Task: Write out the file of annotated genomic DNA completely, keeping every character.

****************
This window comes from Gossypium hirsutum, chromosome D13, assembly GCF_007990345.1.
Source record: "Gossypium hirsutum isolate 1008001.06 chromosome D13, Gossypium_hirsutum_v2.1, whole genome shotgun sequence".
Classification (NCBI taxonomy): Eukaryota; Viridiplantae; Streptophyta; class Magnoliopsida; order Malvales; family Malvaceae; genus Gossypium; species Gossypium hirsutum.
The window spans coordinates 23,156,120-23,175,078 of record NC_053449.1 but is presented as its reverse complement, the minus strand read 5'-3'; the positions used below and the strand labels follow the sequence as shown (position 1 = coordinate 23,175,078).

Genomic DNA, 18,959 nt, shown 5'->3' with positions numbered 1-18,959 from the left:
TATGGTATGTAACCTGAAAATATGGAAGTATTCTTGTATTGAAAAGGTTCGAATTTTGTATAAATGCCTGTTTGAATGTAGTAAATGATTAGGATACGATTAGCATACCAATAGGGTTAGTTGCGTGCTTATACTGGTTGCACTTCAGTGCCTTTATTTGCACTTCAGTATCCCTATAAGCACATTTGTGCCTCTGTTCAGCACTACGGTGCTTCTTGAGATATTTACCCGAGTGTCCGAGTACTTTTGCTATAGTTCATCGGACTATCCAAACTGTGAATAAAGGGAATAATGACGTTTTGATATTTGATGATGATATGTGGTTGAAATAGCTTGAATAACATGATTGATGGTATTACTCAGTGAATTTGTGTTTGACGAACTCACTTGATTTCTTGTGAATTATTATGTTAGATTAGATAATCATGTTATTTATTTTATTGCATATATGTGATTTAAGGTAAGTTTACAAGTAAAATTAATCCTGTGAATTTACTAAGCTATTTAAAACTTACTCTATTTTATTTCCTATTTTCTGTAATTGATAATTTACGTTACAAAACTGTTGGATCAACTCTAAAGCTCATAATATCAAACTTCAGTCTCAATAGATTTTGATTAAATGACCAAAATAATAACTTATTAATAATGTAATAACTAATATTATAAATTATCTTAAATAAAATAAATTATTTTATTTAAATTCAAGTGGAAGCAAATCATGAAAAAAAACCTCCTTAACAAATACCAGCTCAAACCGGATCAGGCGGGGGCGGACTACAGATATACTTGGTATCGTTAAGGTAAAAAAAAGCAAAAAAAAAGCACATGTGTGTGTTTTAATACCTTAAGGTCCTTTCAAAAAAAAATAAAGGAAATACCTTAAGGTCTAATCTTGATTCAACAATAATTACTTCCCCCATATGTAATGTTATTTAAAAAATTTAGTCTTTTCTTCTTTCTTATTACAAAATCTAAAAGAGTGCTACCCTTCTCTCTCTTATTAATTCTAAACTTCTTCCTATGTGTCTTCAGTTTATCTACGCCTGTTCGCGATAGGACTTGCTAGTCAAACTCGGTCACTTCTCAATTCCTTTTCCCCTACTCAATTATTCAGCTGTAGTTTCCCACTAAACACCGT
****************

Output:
This window comes from Gossypium hirsutum, chromosome D13, assembly GCF_007990345.1.
Source record: "Gossypium hirsutum isolate 1008001.06 chromosome D13, Gossypium_hirsutum_v2.1, whole genome shotgun sequence".
Classification (NCBI taxonomy): Eukaryota; Viridiplantae; Streptophyta; class Magnoliopsida; order Malvales; family Malvaceae; genus Gossypium; species Gossypium hirsutum.
The window spans coordinates 23,156,120-23,175,078 of record NC_053449.1 but is presented as its reverse complement, the minus strand read 5'-3'; the positions used below and the strand labels follow the sequence as shown (position 1 = coordinate 23,175,078).

Genomic DNA, 18,959 nt, shown 5'->3' with positions numbered 1-18,959 from the left:
TATGGTATGTAACCTGAAAATATGGAAGTATTCTTGTATTGAAAAGGTTCGAATTTTGTATAAATGCCTGTTTGAATGTAGTAAATGATTAGGATACGATTAGCATACCAATAGGGTTAGTTGCGTGCTTATACTGGTTGCACTTCAGTGCCTTTATTTGCACTTCAGTATCCCTATAAGCACATTTGTGCCTCTGTTCAGCACTACGGTGCTTCTTGAGATATTTACCCGAGTGTCCGAGTACTTTTGCTATAGTTCATCGGACTATCCAAACTGTGAATAAAGGGAATAATGACGTTTTGATATTTGATGATGATATGTGGTTGAAATAGCTTGAATAACATGATTGATGGTATTACTCAGTGAATTTGTGTTTGACGAACTCACTTGATTTCTTGTGAATTATTATGTTAGATTAGATAATCATGTTATTTATTTTATTGCATATATGTGATTTAAGGTAAGTTTACAAGTAAAATTAATCCTGTGAATTTACTAAGCTATTTAAAACTTACTCTATTTTATTTCCTATTTTCTGTAATTGATAATTTACGTTACAAAACTGTTGGATCAACTCTAAAGCTCATAATATCAAACTTCAGTCTCAATAGATTTTGATTAAATGACCAAAATAATAACTTATTAATAATGTAATAACTAATATTATAAATTATCTTAAATAAAATAAATTATTTTATTTAAATTCAAGTGGAAGCAAATCATGAAAAAAAACCTCCTTAACAAATACCAGCTCAAACCGGATCAGGCGGGGGCGGACTACAGATATACTTGGTATCGTTAAGGTAAAAAAAAGCAAAAAAAAAGCACATGTGTGTGTTTTAATACCTTAAGGTCCTTTCAAAAAAAAATAAAGGAAATACCTTAAGGTCTAATCTTGATTCAACAATAATTACTTCCCCCATATGTAATGTTATTTAAAAAATTTAGTCTTTTCTTCTTTCTTATTACAAAATCTAAAAGAGTGCTACCCTTCTCTCTCTTATTAATTCTAAACTTCTTCCTATGTGTCTTCAGTTTATCTACGCCTGTTCGCGATAGGACTTGCTAGTCAAACTCGGTCACTTCTCAATTCCTTTTCCCCTACTCAATTATTCAGCTGTAGTTTCCCACTAAACACCGT